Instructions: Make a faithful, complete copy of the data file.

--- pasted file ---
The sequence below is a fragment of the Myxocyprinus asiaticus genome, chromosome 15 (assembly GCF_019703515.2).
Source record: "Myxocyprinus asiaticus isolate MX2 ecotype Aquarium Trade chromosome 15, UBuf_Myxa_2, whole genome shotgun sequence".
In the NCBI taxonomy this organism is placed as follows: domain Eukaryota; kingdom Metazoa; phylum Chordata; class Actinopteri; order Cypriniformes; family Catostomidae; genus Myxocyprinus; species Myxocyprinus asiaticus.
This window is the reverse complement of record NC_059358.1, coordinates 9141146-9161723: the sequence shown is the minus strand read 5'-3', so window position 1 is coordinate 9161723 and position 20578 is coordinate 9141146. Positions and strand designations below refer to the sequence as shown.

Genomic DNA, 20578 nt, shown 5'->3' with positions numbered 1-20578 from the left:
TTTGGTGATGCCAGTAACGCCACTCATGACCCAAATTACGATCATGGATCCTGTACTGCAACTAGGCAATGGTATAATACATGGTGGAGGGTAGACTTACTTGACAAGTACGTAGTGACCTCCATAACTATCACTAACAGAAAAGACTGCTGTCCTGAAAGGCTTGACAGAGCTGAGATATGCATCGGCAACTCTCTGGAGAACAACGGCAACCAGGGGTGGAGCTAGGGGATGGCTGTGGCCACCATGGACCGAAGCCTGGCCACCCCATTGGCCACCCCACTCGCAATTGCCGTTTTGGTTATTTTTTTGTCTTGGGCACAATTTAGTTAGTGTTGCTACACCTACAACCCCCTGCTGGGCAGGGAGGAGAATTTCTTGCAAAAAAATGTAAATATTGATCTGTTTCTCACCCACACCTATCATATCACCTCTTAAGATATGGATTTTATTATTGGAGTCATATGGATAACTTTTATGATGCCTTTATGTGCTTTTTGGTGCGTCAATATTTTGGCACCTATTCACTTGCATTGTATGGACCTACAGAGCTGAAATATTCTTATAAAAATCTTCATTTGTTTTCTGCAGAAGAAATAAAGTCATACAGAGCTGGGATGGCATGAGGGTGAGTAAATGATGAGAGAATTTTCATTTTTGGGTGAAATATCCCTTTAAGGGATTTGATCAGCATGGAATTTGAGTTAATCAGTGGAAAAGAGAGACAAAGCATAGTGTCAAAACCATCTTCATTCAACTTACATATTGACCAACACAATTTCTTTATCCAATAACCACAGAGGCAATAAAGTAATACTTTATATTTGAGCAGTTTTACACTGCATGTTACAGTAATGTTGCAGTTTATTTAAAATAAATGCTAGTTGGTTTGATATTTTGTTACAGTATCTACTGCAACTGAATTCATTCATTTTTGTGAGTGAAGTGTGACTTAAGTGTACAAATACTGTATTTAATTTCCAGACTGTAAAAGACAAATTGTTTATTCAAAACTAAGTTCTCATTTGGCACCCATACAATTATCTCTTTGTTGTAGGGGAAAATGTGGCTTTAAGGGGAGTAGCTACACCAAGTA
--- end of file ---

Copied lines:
The sequence below is a fragment of the Myxocyprinus asiaticus genome, chromosome 15 (assembly GCF_019703515.2).
Source record: "Myxocyprinus asiaticus isolate MX2 ecotype Aquarium Trade chromosome 15, UBuf_Myxa_2, whole genome shotgun sequence".
In the NCBI taxonomy this organism is placed as follows: domain Eukaryota; kingdom Metazoa; phylum Chordata; class Actinopteri; order Cypriniformes; family Catostomidae; genus Myxocyprinus; species Myxocyprinus asiaticus.
This window is the reverse complement of record NC_059358.1, coordinates 9141146-9161723: the sequence shown is the minus strand read 5'-3', so window position 1 is coordinate 9161723 and position 20578 is coordinate 9141146. Positions and strand designations below refer to the sequence as shown.

Genomic DNA, 20578 nt, shown 5'->3' with positions numbered 1-20578 from the left:
TTTGGTGATGCCAGTAACGCCACTCATGACCCAAATTACGATCATGGATCCTGTACTGCAACTAGGCAATGGTATAATACATGGTGGAGGGTAGACTTACTTGACAAGTACGTAGTGACCTCCATAACTATCACTAACAGAAAAGACTGCTGTCCTGAAAGGCTTGACAGAGCTGAGATATGCATCGGCAACTCTCTGGAGAACAACGGCAACCAGGGGTGGAGCTAGGGGATGGCTGTGGCCACCATGGACCGAAGCCTGGCCACCCCATTGGCCACCCCACTCGCAATTGCCGTTTTGGTTATTTTTTTGTCTTGGGCACAATTTAGTTAGTGTTGCTACACCTACAACCCCCTGCTGGGCAGGGAGGAGAATTTCTTGCAAAAAAATGTAAATATTGATCTGTTTCTCACCCACACCTATCATATCACCTCTTAAGATATGGATTTTATTATTGGAGTCATATGGATAACTTTTATGATGCCTTTATGTGCTTTTTGGTGCGTCAATATTTTGGCACCTATTCACTTGCATTGTATGGACCTACAGAGCTGAAATATTCTTATAAAAATCTTCATTTGTTTTCTGCAGAAGAAATAAAGTCATACAGAGCTGGGATGGCATGAGGGTGAGTAAATGATGAGAGAATTTTCATTTTTGGGTGAAATATCCCTTTAAGGGATTTGATCAGCATGGAATTTGAGTTAATCAGTGGAAAAGAGAGACAAAGCATAGTGTCAAAACCATCTTCATTCAACTTACATATTGACCAACACAATTTCTTTATCCAATAACCACAGAGGCAATAAAGTAATACTTTATATTTGAGCAGTTTTACACTGCATGTTACAGTAATGTTGCAGTTTATTTAAAATAAATGCTAGTTGGTTTGATATTTTGTTACAGTATCTACTGCAACTGAATTCATTCATTTTTGTGAGTGAAGTGTGACTTAAGTGTACAAATACTGTATTTAATTTCCAGACTGTAAAAGACAAATTGTTTATTCAAAACTAAGTTCTCATTTGGCACCCATACAATTATCTCTTTGTTGTAGGGGAAAATGTGGCTTTAAGGGGAGTAGCTACACCAAGTA